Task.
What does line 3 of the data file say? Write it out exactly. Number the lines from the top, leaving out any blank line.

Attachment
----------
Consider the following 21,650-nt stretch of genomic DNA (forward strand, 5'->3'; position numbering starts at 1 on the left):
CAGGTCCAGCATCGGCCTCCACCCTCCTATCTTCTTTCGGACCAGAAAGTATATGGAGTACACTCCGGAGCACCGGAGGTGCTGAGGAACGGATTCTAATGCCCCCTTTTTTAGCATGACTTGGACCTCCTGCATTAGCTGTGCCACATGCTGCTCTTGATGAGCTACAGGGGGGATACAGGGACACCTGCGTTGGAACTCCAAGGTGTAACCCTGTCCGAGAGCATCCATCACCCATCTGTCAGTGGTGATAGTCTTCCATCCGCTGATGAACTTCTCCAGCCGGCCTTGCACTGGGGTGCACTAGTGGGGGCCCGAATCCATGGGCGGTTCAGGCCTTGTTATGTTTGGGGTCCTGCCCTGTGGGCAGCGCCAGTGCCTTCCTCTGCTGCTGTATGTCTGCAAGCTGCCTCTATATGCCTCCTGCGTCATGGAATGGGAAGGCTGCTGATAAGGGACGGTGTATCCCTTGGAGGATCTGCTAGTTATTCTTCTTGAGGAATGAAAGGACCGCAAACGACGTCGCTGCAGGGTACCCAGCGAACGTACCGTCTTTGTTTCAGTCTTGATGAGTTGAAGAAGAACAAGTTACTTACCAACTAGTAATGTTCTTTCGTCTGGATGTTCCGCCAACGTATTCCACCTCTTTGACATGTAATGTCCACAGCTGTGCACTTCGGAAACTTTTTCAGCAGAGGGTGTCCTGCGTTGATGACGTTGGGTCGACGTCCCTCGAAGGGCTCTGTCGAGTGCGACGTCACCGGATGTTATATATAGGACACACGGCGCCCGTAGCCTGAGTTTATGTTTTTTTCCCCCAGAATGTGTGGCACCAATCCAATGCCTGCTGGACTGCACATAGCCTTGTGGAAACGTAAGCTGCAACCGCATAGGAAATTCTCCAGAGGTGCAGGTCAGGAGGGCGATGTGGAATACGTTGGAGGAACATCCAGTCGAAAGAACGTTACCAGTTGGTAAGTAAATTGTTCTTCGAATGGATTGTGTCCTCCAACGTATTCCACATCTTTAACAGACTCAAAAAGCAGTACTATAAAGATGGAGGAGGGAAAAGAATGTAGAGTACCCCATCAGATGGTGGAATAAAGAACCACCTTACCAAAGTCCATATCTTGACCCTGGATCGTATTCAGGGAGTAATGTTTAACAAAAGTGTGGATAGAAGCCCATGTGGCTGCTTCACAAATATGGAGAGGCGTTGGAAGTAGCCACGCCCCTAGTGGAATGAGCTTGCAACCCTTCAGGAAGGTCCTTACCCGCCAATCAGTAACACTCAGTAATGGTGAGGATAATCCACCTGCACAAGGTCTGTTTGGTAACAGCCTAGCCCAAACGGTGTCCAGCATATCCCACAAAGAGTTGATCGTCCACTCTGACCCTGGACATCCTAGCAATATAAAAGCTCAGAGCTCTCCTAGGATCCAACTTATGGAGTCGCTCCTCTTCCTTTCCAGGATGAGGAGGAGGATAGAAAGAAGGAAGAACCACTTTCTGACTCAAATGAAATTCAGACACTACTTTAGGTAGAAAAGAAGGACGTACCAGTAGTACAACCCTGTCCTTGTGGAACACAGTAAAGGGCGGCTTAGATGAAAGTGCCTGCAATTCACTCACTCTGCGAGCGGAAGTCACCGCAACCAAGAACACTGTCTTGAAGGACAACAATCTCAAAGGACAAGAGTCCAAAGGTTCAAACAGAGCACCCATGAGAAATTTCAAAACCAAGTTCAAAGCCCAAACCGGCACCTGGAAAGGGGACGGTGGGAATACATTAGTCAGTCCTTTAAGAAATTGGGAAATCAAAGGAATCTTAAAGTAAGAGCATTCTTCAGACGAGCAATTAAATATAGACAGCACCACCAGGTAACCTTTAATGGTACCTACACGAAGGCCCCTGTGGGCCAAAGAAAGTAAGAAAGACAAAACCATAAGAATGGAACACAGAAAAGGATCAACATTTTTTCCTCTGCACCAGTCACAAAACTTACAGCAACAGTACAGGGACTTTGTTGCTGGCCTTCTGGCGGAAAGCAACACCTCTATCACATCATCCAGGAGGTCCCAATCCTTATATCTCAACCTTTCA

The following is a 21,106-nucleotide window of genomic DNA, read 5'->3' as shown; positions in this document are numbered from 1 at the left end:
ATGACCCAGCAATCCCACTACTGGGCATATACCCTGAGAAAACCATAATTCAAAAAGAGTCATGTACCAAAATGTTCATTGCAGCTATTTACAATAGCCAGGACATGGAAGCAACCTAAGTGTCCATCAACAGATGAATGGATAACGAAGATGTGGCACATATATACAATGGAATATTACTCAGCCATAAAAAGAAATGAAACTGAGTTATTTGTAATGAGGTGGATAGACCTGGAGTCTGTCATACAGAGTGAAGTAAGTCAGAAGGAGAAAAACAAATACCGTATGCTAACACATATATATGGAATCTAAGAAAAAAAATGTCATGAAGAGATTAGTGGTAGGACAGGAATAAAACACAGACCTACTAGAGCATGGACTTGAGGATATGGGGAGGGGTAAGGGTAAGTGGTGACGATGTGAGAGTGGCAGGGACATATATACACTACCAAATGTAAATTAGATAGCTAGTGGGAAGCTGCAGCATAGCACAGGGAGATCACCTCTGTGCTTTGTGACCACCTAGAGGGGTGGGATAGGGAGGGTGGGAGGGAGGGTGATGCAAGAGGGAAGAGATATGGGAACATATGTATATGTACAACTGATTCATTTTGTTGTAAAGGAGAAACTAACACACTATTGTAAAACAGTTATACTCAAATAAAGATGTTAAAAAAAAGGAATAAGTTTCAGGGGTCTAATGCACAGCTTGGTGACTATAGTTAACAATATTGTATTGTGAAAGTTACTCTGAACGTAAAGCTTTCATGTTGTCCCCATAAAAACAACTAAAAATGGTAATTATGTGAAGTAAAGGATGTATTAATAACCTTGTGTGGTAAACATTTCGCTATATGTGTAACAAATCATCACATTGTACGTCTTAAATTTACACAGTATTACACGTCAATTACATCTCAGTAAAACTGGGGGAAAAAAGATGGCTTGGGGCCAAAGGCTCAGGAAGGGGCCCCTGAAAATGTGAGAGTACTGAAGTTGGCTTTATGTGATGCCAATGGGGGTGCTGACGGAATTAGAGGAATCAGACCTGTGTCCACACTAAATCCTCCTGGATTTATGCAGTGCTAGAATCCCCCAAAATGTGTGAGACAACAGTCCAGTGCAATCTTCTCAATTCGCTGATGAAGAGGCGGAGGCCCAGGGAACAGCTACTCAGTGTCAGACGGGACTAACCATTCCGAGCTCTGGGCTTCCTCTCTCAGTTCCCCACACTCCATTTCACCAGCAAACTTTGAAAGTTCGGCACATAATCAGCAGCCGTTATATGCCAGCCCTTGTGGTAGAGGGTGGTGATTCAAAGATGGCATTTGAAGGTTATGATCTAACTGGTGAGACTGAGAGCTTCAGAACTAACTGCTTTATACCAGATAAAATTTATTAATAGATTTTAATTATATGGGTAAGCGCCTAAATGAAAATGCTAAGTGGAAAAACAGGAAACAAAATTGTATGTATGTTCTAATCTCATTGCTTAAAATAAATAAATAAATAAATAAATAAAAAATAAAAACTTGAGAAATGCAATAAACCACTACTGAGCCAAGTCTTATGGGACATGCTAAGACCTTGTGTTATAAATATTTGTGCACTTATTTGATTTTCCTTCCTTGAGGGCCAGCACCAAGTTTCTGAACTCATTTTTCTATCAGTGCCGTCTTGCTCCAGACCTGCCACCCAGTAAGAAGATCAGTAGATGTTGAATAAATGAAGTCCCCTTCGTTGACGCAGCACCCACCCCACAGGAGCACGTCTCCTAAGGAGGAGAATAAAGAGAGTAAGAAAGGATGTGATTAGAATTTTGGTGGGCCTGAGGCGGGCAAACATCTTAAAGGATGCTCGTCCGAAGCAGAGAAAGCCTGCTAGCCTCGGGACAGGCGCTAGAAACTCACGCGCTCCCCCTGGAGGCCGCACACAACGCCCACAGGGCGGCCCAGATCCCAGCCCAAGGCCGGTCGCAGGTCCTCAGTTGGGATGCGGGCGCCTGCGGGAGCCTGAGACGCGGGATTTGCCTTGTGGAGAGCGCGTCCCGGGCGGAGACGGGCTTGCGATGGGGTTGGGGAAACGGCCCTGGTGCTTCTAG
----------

The following is a 21,106-nucleotide window of genomic DNA, read 5'->3' as shown; positions in this document are numbered from 1 at the left end: